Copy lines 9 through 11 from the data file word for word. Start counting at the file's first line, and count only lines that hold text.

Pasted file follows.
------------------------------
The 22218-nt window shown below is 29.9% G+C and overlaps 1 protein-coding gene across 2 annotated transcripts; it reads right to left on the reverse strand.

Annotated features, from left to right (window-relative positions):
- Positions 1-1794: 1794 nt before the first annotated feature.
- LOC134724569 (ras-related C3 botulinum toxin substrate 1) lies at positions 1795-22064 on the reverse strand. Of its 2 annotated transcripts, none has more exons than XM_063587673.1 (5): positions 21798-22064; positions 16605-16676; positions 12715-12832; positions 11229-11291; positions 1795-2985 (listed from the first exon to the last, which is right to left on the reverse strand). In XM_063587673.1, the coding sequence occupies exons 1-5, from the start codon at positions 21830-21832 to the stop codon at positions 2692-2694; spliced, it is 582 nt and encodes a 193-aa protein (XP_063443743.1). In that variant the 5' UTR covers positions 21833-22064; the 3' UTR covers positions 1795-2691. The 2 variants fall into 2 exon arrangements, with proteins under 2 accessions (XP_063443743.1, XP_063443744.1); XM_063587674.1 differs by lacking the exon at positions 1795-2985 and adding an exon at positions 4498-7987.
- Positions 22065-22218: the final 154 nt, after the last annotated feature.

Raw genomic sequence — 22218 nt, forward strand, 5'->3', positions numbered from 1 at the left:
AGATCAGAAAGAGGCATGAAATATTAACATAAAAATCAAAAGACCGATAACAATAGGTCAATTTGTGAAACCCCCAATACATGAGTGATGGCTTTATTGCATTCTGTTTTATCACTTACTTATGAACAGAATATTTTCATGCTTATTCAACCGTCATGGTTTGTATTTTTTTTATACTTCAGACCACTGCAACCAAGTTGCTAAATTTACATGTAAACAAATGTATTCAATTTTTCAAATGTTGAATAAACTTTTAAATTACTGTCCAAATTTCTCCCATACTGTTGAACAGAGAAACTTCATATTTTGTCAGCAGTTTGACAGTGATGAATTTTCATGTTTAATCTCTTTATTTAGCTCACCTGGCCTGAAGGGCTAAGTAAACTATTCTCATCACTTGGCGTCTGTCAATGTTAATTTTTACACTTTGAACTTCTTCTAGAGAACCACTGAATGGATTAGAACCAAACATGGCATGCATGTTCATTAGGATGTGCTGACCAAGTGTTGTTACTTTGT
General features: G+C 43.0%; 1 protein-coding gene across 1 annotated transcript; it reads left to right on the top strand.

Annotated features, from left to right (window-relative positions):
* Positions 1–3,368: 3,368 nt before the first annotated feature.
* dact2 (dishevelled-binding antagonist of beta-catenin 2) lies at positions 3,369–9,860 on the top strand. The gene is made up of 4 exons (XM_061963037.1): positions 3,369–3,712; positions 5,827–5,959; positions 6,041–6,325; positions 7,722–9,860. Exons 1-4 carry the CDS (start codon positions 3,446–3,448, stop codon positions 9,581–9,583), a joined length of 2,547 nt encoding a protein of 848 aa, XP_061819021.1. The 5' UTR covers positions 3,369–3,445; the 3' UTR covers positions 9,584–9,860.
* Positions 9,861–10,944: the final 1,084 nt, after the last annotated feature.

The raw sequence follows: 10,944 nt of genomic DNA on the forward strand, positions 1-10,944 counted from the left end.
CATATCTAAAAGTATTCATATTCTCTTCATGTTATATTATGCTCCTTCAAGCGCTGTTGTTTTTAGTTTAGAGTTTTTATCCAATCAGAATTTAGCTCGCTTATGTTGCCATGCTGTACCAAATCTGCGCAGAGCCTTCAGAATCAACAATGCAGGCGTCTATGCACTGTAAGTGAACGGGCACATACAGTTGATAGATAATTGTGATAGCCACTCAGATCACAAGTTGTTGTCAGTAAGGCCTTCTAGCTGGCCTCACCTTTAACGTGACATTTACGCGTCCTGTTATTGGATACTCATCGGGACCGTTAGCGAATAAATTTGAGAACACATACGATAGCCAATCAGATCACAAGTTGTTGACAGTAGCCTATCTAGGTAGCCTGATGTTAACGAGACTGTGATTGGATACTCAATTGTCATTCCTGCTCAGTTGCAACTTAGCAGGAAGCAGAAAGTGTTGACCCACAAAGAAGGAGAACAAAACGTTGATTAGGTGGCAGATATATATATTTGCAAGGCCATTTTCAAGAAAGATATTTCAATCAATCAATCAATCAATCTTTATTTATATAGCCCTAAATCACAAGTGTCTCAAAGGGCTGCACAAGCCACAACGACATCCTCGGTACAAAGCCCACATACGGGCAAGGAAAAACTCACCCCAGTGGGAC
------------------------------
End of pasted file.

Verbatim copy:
Annotated features, from left to right (window-relative positions):
* Positions 1–3,368: 3,368 nt before the first annotated feature.
* dact2 (dishevelled-binding antagonist of beta-catenin 2) lies at positions 3,369–9,860 on the top strand. The gene is made up of 4 exons (XM_061963037.1): positions 3,369–3,712; positions 5,827–5,959; positions 6,041–6,325; positions 7,722–9,860. Exons 1-4 carry the CDS (start codon positions 3,446–3,448, stop codon positions 9,581–9,583), a joined length of 2,547 nt encoding a protein of 848 aa, XP_061819021.1. The 5' UTR covers positions 3,369–3,445; the 3' UTR covers positions 9,584–9,860.